Robin Hood

Stephen Knight, Author
Stephen Knight, Author Blackwell Publishers $49.95 (256p) ISBN 978-0-631-17219-2
Reviewed on: 10/31/1994
Release date: 11/01/1994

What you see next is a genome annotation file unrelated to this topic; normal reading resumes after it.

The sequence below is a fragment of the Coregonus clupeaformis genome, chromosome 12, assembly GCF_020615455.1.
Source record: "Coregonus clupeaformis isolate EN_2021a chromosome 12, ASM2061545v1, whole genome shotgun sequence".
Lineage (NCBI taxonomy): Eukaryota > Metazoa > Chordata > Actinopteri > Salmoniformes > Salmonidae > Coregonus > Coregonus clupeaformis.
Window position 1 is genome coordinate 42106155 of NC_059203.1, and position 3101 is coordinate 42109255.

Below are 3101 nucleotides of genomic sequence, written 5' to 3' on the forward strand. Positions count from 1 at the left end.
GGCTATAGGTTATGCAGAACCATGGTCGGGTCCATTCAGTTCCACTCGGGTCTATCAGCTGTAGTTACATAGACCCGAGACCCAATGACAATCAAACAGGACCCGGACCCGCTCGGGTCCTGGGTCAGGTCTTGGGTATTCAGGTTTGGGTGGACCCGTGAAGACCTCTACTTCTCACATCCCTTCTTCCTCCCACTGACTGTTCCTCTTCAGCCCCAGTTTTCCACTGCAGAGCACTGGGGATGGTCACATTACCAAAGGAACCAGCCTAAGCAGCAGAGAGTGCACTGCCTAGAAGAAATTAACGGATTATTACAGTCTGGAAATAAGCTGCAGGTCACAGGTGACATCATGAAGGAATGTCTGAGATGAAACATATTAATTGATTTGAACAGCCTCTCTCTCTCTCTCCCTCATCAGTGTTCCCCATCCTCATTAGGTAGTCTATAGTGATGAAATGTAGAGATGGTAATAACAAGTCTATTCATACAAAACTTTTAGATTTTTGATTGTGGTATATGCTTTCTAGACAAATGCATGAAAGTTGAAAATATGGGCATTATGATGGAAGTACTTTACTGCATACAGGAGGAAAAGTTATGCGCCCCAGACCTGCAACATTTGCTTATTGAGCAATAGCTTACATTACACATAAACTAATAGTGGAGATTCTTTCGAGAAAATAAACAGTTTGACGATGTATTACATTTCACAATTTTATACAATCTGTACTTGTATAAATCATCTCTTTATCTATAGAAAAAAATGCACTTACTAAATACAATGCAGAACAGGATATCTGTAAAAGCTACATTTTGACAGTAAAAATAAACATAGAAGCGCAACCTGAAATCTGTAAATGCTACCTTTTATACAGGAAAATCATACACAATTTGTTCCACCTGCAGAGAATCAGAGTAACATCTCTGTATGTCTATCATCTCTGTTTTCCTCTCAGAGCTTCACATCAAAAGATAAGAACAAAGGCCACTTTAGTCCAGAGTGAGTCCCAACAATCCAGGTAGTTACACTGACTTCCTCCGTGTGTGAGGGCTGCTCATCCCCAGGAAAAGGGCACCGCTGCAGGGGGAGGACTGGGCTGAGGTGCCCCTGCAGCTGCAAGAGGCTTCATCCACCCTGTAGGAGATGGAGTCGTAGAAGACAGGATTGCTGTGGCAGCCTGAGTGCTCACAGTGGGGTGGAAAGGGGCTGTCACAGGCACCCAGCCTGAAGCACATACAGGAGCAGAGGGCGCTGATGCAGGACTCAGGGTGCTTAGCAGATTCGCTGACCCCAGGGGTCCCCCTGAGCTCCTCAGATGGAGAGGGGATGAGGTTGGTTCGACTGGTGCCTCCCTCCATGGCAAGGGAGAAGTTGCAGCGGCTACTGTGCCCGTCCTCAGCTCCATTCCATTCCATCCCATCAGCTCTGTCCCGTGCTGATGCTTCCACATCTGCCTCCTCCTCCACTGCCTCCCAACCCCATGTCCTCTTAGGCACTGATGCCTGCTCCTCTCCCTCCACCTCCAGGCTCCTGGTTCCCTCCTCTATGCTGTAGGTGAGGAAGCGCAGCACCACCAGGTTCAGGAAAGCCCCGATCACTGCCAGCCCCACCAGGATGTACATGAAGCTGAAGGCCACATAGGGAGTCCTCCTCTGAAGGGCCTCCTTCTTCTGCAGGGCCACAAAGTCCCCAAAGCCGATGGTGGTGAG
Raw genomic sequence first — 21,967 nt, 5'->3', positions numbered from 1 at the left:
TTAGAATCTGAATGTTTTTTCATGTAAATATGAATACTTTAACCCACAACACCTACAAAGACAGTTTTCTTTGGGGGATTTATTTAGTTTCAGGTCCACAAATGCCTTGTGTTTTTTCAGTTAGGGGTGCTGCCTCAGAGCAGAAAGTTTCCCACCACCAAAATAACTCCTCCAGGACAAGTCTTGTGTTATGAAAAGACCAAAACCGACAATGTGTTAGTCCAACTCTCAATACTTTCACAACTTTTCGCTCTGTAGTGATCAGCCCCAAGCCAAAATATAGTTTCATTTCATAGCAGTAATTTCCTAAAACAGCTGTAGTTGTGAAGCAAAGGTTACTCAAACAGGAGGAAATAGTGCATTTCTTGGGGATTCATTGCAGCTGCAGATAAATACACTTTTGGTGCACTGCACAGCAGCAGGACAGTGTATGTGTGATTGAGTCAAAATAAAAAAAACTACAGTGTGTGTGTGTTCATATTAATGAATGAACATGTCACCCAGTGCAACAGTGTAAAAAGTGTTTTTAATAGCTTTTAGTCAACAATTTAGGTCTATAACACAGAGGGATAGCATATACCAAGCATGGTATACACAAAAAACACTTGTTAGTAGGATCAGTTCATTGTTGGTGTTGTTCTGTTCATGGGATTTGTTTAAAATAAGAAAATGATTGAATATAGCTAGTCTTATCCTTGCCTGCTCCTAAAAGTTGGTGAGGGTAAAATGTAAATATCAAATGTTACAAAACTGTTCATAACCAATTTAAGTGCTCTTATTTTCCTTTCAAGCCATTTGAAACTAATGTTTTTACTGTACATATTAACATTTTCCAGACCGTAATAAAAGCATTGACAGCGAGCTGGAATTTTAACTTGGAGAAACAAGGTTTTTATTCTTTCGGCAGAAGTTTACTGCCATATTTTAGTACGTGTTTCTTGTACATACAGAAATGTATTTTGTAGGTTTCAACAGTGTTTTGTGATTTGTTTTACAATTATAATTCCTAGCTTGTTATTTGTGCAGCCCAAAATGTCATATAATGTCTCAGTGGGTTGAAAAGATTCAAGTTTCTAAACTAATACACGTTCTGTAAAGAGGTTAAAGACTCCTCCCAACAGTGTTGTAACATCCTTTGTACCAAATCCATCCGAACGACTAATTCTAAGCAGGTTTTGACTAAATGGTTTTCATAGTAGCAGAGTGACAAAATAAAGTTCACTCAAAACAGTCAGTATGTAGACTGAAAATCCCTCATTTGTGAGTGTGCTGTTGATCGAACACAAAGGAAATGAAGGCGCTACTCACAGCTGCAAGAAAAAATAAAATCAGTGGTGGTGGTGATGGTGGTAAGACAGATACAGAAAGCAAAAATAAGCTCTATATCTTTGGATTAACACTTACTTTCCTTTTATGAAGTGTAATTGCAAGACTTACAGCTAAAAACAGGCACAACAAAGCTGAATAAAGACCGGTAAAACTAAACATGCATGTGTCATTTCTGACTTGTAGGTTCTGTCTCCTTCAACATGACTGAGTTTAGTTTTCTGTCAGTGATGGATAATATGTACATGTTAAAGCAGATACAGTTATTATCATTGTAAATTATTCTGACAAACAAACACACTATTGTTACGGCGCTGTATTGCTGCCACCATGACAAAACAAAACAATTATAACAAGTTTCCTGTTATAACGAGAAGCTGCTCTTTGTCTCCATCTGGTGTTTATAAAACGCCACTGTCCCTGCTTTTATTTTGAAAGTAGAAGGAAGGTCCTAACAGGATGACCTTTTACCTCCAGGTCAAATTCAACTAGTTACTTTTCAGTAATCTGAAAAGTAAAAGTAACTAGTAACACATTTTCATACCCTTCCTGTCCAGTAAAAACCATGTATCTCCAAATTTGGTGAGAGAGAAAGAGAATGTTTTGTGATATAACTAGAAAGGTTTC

Unlike Ulysses or King Arthur, Robin Hood never became an epic hero but, according to Knight, he is the only mythic character who remains truly alive in the popular imagination. The outlaw myth abides even though its significance shifts dramatically with changes in time and place. Knight argues convincingly that the search for a historical Robin Hood is a ``delusory quest'' and focuses instead on the sociocultural permutations of the character. Common to all Robin Hood tales is rebellion against an authority perceived as improper, but depending on context, the version may pit gallant Saxon against tyrannical Norman, dispossessed nobleman against cruel usurper, religious reformer against corrupt cleric, neo-pastoral swain against urban capitalist, or even American democrat against Old World aristocrat. Knight's survey of the Robin Hood tradition (from brief 13th-century allusions to recent films featuring Kevin Costner and Mel Brooks) is meticulously thorough, and his attention to secondary sources is judicious. Knight intends his impressive scholarship to be accessible to nonacademic readers, but his usage (``agon,'' ``demotic'') may be daunting for some and strained conceits (``Robin Hood proved a rough diamond among the novelistic jewellers'') may also diminish the book's appeal. Illustrated. (Oct.)
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